Now Reading
Move Over, Mr. Sandman

Move Over, Mr. Sandman




Starting a sleep hygiene routine might be the difference in quality, sound sleep and full daytime alertness. Why is this so important, besides feeling better every day? “Good sleep is needed by your brain to maintain higher levels of reasoning, problem solving and attention to detail, and to reduce your risk of depression,” says Dr. Howard Herman, president of ENT of Georgia South and CEO of South Atlanta Ambulatory Surgical Center in Buckhead. “It is also needed to maintain a well-functioning immune system, release growth hormones and reduce the risk of diabetes, obesity, high blood pressure, heart attack and stroke.” For most adults, that means obtaining seven to eight hours of sleep.

Before speaking with your health care provider about taking supplements or medications, try these expert tips to avoid counting sheep and start counting hours of sleep.

Prep for Bedtime

Setting the stage for a good night’s sleep can be the difference in getting a full night of shut-eye. Start with dimming lights and lowering sounds. “Sleep hygiene also includes making sure the temperature of our rooms and bodies is comfortable—for most adults it’s 60-67 degrees—and ensuring that both our bodies and sheets feel clean and fresh,” says Lynda Sarkisian, a marriage and family therapist at Kate Ferguson Therapy and Associates in Buckhead.

Move Up Dinnertime

Herman recommends not eating or drinking anything but water for two to three hours before going to sleep. Eating late will reduce REM (dream) sleep, impact falling asleep and “increase nighttime awakenings, especially in women,” says Herman. “[It will also] boost nighttime insulin levels, which will cause a reduction in the growth-hormone release that is critical to maintaining muscle mass, mental function and heart health.”

Exercise Earlier

Regular exercise can help us maintain quality sleep habits, but be careful about working out too close to bedtime. Herman says, “Strenuous aerobic exercise for at least 30 minutes per day will reduce the time it takes to fall asleep and increase the quantity of slow wave (deep) sleep, which is essential for restful sleep.” However, exercise right before shutting your eyes can make it more difficult to fall asleep due to raised body temperatures and heightened endorphins.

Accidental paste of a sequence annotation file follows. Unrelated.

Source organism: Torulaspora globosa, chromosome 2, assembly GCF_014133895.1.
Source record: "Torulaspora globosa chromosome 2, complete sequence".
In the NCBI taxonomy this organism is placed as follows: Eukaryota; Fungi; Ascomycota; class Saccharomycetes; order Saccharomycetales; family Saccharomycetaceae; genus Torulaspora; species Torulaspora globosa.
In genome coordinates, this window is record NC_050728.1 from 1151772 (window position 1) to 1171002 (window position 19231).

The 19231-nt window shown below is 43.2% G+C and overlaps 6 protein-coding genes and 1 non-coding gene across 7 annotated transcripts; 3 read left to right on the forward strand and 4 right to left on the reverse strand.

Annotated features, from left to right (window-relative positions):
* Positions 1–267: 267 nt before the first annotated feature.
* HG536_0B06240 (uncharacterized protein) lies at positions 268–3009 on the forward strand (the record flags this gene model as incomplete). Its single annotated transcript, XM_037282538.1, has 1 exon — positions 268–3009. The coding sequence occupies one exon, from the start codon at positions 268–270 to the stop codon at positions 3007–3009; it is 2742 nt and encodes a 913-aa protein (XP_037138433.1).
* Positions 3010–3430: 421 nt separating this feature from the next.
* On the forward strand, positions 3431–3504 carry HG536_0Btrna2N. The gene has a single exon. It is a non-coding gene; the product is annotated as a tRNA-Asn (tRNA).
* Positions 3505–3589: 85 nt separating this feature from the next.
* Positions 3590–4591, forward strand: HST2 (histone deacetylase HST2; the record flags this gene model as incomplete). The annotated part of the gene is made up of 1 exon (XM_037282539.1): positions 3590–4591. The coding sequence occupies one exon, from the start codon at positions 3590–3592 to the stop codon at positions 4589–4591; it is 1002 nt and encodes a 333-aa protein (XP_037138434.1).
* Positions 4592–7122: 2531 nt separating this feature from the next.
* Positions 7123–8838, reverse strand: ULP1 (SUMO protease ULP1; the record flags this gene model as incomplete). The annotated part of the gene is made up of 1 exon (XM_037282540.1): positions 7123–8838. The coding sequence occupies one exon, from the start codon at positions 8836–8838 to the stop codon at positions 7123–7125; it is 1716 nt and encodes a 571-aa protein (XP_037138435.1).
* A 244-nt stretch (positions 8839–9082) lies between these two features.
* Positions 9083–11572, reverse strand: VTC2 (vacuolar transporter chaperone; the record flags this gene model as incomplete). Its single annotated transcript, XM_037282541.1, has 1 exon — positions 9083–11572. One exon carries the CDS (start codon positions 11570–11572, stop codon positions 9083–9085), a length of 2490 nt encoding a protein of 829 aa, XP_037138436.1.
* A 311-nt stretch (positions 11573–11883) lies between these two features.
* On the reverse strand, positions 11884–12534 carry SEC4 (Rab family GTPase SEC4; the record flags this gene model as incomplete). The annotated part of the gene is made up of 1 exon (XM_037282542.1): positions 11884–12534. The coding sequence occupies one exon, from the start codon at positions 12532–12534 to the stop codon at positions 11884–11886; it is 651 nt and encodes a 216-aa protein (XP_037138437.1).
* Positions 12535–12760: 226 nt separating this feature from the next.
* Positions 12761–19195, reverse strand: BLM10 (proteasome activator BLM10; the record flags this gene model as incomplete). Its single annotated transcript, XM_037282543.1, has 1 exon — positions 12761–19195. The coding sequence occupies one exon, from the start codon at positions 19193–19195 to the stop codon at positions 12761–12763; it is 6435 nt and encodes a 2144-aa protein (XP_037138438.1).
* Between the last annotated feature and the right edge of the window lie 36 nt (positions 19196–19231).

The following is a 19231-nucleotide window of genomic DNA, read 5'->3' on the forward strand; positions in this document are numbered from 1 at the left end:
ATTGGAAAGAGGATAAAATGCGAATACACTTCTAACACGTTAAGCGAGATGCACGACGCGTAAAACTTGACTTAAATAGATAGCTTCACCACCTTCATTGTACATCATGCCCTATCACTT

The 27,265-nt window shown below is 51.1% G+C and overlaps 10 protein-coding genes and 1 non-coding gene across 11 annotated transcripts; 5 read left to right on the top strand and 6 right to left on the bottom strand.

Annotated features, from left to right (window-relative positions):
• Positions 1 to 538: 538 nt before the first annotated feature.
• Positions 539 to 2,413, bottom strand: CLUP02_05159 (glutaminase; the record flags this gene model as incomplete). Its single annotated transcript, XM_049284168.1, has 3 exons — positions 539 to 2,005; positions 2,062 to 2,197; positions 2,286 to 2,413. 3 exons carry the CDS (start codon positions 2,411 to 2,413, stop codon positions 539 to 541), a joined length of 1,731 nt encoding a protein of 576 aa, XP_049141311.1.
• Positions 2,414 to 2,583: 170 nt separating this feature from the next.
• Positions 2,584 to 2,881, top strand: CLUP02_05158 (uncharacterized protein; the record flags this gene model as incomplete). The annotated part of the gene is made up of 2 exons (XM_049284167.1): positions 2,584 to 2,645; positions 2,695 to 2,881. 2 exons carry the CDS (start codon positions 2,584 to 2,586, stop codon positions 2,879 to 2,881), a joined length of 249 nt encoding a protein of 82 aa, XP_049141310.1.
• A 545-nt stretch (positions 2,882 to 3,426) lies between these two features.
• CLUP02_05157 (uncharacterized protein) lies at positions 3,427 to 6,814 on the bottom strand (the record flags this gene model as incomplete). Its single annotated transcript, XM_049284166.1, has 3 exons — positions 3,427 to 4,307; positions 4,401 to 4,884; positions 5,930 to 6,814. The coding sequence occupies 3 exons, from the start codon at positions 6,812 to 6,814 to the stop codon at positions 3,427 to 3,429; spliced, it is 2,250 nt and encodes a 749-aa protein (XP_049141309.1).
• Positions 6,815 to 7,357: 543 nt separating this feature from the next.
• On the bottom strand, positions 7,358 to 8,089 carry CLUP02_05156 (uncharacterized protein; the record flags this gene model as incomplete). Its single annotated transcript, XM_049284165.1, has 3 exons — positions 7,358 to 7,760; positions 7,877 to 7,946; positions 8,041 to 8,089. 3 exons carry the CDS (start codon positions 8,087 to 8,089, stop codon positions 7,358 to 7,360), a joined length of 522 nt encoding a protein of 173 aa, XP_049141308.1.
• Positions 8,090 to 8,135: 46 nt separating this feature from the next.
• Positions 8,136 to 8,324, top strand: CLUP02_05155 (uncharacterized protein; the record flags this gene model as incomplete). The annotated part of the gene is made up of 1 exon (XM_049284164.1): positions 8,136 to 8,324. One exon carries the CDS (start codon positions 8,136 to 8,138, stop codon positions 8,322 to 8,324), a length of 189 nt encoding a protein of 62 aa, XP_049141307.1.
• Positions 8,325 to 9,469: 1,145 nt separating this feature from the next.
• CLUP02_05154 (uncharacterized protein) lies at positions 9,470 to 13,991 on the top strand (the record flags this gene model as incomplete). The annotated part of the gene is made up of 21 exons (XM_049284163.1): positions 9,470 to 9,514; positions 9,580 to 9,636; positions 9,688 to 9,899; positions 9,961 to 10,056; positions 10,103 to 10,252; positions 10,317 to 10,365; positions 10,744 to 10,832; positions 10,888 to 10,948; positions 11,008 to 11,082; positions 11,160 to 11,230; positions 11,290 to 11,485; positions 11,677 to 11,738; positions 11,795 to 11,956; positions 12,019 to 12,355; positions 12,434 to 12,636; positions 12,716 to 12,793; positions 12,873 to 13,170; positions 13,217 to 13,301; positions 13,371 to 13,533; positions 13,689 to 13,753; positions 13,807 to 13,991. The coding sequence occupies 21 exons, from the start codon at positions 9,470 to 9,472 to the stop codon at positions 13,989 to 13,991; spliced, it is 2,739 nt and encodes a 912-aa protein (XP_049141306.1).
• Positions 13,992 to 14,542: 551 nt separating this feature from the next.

Avoid Sneaky Stimulants

We’ve all heard that we should put down devices that emit blue light before bedtime (and haven’t done it), but it’s worth considering. Blue light can decrease melatonin development and increase alertness, but more than that, these devices typically keep our minds on the move. “Engaging in mentally stimulating activities before bedtime can interfere with falling asleep, as well as staying asleep throughout the night,” says Sarkisian. Another stimulant is caffeine, which she suggests avoiding past noon. At the end of the day, sleep is personal to each individual. What works for one person might not work for the next. Use these tips as general guidelines and modify as needed to suit your body and mind.


Through trial and error, Sarkisian has developed a successful sleep rhythm for 30-plus years. “Remedies such as herbal supplements, the occasional prescription medication, aromatherapies and, most important, sleep preparation rituals have been most beneficial.”

Here, she shares her own “tool kit” for healthy sleep:

  • Sound machine or fan for drowning out distracting sounds
  • Heating pad for relaxing body tension
  • Calming aromatherapy roller to soothe the senses and relax the mind
  • Cup of chamomile tea for more soothing
  • Melatonin or valerian root supplements when feeling extra stressed (Before taking any specific supplements or medications, she says it is important to speak with your health care provider.)


ENT of Georgia South – Buckhead
1218 West Paces Ferry Road
N.W., Suite 208
Atlanta 30327

Kate Ferguson Therapy and Associates
4200 Northside Pkwy.,
Bldg. 6
Atlanta 30327

View Comments (0)

Leave a Reply

Your email address will not be published.

Scroll To Top